Radius’ Steph Galera explores how Leads can transform their passion into a career.

Employee resource groups (ERGs) and networks are often associated with volunteer work. But even though many ERG Leads juggle their role alongside a full time job, the experience of running a network can help them to develop a vast array of new competencies and skills.

Because leading is voluntary, we consider ERGs as a safe training ground that doesn’t affect core responsibilities in a negative way. That is, of course, on the assumption that managers are supportive and that the employee can maintain a good level of performance in their day to day role. When executed well, opportunities for ERG leaders start to open, because of the skills they’ve acquired and the network they’ve grown. Again, this is on the assumption that ERG leaders are willing learners ready to make mistakes, give and receive feedback, grow, and become better versions of themselves.

The experience of leading an ERG supports the development of a whole range of skills, from people skills such as conflict resolution, persuasion, stakeholder management and collaboration, to technical hard and soft skills such as communication, project management and even programme development. For organizations, this represents a clear return on investment. And for ERG Leads, it paves the way for their passion to become a full-time job.

So what kind of roles might ERG Leads move into? Here are the 3 departments where they typically find their next career step.

It’s not surprising that many ERG Leads move into HR. Organizations with Equity, Diversity, and Inclusion (EDI) Teams create a link between HR and ERGs. This in turn creates visibility, which enables the skills of ERG Leads to be recognized and valued at a senior level. Sometimes ERG Leads will even be considered as an extension of the HR or EDI team. And on the premise of an open role and equal opportunity, ERG leaders can formally become EDI practitioners.

Skills Needed: Relationship building, EDI knowledge, communications, conflict management and programme development.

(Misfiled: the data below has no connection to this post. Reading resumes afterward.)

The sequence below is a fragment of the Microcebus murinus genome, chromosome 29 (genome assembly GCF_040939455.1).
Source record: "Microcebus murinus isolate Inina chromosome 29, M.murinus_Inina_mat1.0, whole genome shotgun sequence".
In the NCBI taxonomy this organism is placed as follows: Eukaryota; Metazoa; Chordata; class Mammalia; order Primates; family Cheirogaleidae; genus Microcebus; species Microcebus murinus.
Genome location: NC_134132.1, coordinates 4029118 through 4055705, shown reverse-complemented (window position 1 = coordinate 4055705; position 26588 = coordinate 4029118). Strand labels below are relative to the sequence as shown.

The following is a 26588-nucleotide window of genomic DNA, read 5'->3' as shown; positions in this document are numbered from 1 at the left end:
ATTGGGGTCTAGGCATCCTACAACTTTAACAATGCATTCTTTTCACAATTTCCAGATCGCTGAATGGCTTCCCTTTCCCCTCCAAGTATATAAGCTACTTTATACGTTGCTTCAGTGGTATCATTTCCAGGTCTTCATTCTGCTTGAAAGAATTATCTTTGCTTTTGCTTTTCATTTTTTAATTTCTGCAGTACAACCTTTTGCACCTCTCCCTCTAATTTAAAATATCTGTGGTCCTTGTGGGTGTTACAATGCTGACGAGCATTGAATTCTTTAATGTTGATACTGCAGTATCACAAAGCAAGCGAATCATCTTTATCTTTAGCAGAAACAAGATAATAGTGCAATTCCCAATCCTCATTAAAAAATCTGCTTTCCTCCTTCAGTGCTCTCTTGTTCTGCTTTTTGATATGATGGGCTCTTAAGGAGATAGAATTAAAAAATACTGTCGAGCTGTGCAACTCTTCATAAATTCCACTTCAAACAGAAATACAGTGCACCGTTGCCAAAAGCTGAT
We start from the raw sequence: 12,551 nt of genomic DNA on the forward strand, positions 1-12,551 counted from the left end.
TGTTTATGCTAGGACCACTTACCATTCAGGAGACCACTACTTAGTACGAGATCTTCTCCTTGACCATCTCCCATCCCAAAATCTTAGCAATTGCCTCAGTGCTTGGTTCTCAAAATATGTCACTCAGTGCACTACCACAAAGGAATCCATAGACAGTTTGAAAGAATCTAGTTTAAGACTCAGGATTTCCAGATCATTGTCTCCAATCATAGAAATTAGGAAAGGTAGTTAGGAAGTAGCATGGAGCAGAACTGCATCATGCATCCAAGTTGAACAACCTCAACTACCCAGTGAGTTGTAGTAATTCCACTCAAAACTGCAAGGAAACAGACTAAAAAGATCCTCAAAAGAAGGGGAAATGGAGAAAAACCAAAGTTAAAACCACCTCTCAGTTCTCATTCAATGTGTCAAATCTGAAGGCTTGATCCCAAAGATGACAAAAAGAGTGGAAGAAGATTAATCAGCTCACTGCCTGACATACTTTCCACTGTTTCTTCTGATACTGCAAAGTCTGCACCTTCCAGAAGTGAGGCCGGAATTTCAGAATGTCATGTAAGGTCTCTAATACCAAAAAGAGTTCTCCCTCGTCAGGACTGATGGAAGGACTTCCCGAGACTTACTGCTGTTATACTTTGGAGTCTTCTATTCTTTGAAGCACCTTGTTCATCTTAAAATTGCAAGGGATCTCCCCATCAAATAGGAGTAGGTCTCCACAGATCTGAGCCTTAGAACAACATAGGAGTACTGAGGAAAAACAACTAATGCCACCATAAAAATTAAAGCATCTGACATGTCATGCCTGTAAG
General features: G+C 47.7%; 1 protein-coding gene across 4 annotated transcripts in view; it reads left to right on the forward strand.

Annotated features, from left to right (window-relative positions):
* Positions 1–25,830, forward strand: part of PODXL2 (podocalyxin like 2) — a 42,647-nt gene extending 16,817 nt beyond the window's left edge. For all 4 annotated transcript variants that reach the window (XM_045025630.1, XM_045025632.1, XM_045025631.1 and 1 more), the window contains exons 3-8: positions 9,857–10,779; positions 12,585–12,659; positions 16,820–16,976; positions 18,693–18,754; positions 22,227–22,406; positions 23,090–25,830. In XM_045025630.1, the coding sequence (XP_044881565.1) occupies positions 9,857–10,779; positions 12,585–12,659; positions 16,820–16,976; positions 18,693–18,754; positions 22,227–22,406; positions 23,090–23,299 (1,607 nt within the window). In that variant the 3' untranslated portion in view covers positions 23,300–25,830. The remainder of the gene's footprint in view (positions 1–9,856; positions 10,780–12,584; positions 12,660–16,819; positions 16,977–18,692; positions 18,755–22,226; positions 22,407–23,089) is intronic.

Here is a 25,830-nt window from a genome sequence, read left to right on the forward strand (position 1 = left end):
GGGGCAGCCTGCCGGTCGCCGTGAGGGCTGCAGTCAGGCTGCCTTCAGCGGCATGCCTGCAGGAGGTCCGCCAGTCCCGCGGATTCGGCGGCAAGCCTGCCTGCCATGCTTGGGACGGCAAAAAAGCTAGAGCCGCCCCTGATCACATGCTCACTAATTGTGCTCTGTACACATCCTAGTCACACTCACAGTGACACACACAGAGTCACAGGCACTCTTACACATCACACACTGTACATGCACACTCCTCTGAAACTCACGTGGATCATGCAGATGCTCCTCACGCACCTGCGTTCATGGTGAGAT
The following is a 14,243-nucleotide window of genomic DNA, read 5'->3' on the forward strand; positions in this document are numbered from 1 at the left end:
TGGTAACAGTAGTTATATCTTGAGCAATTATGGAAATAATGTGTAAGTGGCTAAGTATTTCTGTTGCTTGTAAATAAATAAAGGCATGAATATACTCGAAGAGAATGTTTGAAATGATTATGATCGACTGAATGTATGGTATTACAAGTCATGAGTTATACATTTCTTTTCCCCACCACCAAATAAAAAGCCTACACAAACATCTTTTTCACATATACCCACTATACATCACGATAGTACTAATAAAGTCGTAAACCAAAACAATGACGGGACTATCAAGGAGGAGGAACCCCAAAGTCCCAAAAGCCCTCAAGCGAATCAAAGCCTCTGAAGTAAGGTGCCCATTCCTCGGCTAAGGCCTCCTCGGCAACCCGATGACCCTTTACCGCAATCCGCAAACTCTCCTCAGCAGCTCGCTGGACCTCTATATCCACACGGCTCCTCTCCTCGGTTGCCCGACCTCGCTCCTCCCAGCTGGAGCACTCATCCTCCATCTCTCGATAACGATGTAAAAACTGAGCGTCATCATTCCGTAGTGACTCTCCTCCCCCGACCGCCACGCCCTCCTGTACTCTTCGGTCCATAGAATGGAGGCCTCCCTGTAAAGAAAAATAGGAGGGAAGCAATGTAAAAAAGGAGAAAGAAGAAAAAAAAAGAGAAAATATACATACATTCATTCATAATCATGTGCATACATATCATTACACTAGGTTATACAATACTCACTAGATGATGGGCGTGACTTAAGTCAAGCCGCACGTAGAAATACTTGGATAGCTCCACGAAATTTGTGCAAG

Communications, Marketing, or Branding
Running a successful network entails a significant amount of communication and crafting messaging to encourage participation and engagement. ERG leaders who forge links with their Communication and Branding Teams, can learn vital skills to drive their networks forward. They can also create valuable working relationships that might turn into a new career path.

Skills Needed: Communication, design, creative writing, research and attention to detail

Corporate Social Responsibility
Initiatives run by ERGs range from small-scale events to larger programs and most have elements of Corporate Social Responsibility (CSR). ERG leaders who partner with and learn from Civil Society Organizations (CSOs) take a step in the right direction in terms of eyeing future CSR roles, as CSOs are critical in bridging the gap between advocacy and turning passion into action.

Skills Needed: Stakeholder management, collaboration with internal teams, knowledge of local and/or global civil society organizations and managing external partnerships.

This list is by no means exhaustive. And there are many other roles where ERG Leads can put their skills to good use. What’s clear is that running an employee network can accelerate career progression. And organizations around the world are increasingly recognizing that ERGS provide a safe space for people to learn valuable new skills.

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